FULCRUM FEES – HOW THEY WORK
How much does a unit trust investment cost? Understanding the fee structure is an important consideration for any investment. DIANE BEHR takes a closer look at Foord’s fulcrum fees.
Regulation strictly controls VAT-inclusive expenses, called permissible deductions, charged against unit trust portfolios. These are limited to the service charge, audit fees, brokerage costs and bank and settlement charges. The lion’s share of these costs is the manager’s service charge, which compensates the unit trust manager for the costs of scheme administration, including fees paid to the investment manager.
The Total Expense Ratio (TER) is a measure of each portfolio’s total expenses over the past three years, expressed as an annualised average of the fund’s market value. It includes all permissible deductions of the fund and underlying funds. It is a useful guide to historic costs but should be considered relative to performance if the fund charges performance fees.
Most Foord funds charge service fees based on the funds’ performance relative to the benchmark return. The fees are typically structured as fulcrum fees, with fee rates increasing with outperformance and decreasing with underperformance around the at-benchmark (the fulcrum) fee rate. In our view, fulcrum fees align investor and manager objectives by rewarding the manager for good performance and penalising it for poor performance.
The service fee is deducted from the unit trust price each day. The charge is calculated by applying the daily fee rate to the market value of the fund. For performance classes, the daily fee rate varies based on relative performance over a specified period. Foord’s fulcrum fees calculate relative performance over rolling one-year periods for retail fund classes.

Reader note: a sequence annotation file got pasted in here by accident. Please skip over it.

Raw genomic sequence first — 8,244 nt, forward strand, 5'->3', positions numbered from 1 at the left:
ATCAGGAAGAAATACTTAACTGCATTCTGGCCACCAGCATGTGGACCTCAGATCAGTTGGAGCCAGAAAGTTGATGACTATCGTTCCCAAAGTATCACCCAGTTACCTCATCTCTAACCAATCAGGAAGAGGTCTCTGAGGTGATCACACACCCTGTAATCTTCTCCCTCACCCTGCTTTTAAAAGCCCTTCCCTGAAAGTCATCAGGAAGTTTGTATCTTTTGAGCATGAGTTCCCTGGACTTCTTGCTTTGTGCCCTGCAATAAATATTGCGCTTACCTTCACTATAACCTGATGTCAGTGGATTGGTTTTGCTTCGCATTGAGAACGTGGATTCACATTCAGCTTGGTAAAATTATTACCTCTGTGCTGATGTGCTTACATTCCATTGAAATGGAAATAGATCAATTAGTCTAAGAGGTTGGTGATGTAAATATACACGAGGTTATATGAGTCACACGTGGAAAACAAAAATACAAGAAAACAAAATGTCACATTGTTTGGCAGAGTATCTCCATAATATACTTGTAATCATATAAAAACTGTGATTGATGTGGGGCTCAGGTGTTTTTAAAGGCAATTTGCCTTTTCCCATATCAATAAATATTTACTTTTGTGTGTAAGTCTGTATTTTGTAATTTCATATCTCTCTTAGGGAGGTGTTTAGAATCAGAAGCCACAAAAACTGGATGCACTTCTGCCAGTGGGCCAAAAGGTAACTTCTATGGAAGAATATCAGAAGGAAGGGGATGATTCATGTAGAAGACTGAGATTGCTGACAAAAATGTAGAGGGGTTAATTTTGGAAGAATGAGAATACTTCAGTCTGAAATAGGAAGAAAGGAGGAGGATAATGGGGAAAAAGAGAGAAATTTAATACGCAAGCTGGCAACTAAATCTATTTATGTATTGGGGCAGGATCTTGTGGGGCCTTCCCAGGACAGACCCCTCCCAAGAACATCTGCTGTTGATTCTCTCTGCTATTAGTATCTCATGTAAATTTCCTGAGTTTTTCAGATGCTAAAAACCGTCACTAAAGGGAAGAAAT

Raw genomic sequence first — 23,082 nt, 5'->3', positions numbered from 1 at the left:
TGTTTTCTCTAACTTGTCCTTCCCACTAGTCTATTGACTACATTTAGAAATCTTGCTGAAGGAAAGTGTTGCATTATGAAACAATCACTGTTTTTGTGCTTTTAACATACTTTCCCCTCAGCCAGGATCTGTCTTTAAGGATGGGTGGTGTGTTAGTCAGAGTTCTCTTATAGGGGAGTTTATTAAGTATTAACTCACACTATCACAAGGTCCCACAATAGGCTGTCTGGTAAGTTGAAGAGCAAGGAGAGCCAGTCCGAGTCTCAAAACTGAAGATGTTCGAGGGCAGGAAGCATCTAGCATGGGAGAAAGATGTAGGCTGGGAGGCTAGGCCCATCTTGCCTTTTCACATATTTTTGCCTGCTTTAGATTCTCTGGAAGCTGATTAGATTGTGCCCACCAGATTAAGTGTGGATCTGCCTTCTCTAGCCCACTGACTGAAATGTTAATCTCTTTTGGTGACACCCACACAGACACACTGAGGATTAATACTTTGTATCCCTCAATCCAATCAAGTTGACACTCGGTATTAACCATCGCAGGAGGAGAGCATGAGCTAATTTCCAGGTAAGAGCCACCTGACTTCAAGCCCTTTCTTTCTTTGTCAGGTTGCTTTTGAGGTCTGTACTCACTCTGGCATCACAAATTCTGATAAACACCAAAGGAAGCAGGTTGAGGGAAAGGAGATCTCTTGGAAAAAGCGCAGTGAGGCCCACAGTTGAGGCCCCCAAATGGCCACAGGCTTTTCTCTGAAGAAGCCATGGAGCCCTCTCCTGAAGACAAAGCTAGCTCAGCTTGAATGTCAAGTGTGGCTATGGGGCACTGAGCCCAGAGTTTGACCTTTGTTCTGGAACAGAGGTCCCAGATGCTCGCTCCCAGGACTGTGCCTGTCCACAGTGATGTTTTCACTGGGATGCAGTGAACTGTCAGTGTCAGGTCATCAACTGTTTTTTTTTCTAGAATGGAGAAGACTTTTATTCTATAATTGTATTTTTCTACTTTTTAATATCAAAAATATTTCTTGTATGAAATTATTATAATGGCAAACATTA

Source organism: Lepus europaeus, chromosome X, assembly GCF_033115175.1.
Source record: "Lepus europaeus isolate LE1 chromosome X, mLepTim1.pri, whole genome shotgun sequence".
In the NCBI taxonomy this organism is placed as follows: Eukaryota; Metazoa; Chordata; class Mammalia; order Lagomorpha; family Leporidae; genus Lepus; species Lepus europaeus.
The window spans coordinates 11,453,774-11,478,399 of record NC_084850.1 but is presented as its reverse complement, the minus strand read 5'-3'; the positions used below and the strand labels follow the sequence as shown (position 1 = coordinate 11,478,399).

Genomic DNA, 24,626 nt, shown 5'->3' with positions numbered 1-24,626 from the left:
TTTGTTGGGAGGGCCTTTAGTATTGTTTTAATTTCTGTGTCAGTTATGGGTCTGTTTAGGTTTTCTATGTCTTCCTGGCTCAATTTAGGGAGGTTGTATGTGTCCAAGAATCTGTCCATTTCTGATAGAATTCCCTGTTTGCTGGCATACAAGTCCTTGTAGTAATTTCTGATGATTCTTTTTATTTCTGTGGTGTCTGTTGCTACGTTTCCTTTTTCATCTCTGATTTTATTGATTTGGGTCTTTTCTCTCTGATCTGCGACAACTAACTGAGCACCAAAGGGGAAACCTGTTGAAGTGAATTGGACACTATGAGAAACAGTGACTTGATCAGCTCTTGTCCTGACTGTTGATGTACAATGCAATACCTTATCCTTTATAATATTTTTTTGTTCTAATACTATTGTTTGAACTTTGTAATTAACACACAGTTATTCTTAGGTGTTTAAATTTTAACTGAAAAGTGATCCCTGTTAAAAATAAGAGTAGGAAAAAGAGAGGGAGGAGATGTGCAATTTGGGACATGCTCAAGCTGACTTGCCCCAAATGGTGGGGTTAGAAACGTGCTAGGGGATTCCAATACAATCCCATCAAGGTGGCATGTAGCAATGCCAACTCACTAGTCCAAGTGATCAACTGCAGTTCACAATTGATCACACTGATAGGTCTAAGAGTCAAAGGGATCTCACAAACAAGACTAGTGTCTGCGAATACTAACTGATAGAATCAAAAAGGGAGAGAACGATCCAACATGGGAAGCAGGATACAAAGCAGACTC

Performance fee rates are not capped because outperformance is never earned smoothly. And because fees reduce the fund’s return, the base fee and all performance fees must effectively be recouped before another performance fee can be charged in the rolling one-year period. The minimum service charge in most Foord retail fund classes is 0.5% plus VAT per year.
As an example, and ignoring VAT, assume a Foord fund with an at-benchmark fee of 1% per annum achieves a one-year net-of-fee return of 10% when the benchmark return was 8%. The resulting outperformance is 2%. If the performance fee sharing rate is 10%, the performance adjustment is +0.2%. The service charge rate would be 1% plus the 0.2% performance adjustment, bringing the total to 1.2%. This result is divided by 365 to convert it to a daily rate, which is applied to the market value of the fund.
Similarly, if the fund’s return was 10% and the benchmark return was 3% higher, the fund would have suffered underperformance of 3%. The performance fee adjustment would then be -0.3%, reducing the 1% at-benchmark fee to 0.7%.
In addition to Foord’s service charge, fees may accrue in the Foord global funds which are underlying holdings in some Foord funds.
Please refer to the monthly fact sheets for details of all applicable fee rates.